Neuroimaging psychopathy: lessons from Lombroso
T. B. Benning

Blair (2003) outlined a neurobiological basis for psychopathy. The orbitofrontal cortex has also been implicated in psychopathy by other authors (Dolan, 1999). A strength of Blair's article was its proposal of an integrated model of psychopathy in which the process of socialisation is impeded at a neural level. Such a ‘ biosocial’ theory seems to make intuitive sense. However, concerns arise based on the drawing of parallels with research done over a century ago by Cesare Lombroso, an Italian psychiatrist and criminologist. Modern researchers share with Lombroso (and some of his predecessors, such as Pella and Gall; see Walsh, 2003) a desire to explain criminality in terms of innate biology. But as Gould states (Gould, 1980), ‘Major ideas have subtle and far reaching extensions’ and a brief glance at Lombroso's theory and its ‘ social extension’ can flag up the dangers associated with modern neuroimaging in this area.

Lombroso believed that 40% of criminals were ‘born criminals’ who could be distinguished by physical features including relatively long arms, prehensile feet with mobile big toes, low and narrow forehead, large ears, thick skull, large jaw, etc. (Gould, 1980). A particularly unnerving aspect of Lombroso's work is that he campaigned on the basis of his theory for a preventive criminology: ‘ society need not wait for the act itself, for physical and social stigmata define the potential criminal. He can be identified, watched and whisked away at the first manifestation of his irrevocable nature’ (Gould, 1980). Lombroso also ‘ recommended irrevocable detention for life for any recidivist with the telltale stigmata’ (Gould, 1980).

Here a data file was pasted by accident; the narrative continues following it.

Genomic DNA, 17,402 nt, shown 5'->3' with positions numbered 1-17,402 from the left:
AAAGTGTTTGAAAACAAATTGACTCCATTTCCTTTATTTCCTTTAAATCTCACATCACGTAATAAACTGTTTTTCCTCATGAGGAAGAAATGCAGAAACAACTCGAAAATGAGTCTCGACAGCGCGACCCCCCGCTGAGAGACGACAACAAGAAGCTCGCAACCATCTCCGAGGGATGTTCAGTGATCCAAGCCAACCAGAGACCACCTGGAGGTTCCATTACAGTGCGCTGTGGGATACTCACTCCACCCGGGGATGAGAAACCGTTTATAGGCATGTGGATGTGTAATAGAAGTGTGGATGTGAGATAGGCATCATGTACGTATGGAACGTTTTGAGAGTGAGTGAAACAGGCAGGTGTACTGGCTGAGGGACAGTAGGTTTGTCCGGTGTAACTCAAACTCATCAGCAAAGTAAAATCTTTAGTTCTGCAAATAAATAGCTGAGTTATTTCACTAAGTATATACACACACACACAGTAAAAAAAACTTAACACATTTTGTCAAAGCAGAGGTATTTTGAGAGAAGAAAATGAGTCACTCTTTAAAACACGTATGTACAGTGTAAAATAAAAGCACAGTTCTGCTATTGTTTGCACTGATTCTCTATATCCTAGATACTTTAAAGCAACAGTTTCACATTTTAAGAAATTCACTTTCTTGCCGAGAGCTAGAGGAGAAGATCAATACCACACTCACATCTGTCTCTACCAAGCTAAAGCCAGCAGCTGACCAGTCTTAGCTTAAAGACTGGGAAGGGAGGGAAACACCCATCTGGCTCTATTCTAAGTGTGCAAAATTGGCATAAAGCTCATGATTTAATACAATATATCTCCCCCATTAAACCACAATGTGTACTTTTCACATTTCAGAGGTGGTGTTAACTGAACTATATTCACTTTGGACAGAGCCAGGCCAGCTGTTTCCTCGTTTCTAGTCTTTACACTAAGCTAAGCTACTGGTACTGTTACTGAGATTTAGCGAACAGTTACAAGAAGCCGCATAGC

This should serve as a warning in the modern era, where the spirit of Lombroso lives on. One fears a scenario in which a brain scan diagnosis of psychopathy legitimises the preventive incarceration of a ‘ high-risk’ individual, and in which a static neurostructural deficit may lead to a therapeutically nihilistic approach to such an individual on the grounds that he is ‘beyond rehabilitation’. Combining the above two positions, the perception of an individual as both dangerous and unchanging may lead to a ‘lock them up for good’ ethos.

Lastly, there are dangers in assuming a causal link between psychopathy and structural brain change. One consequence of this, in terms of individual responsibility, would be the inappropriate invocation of a deterministic argument by a defendant seeking exculpation for an offence.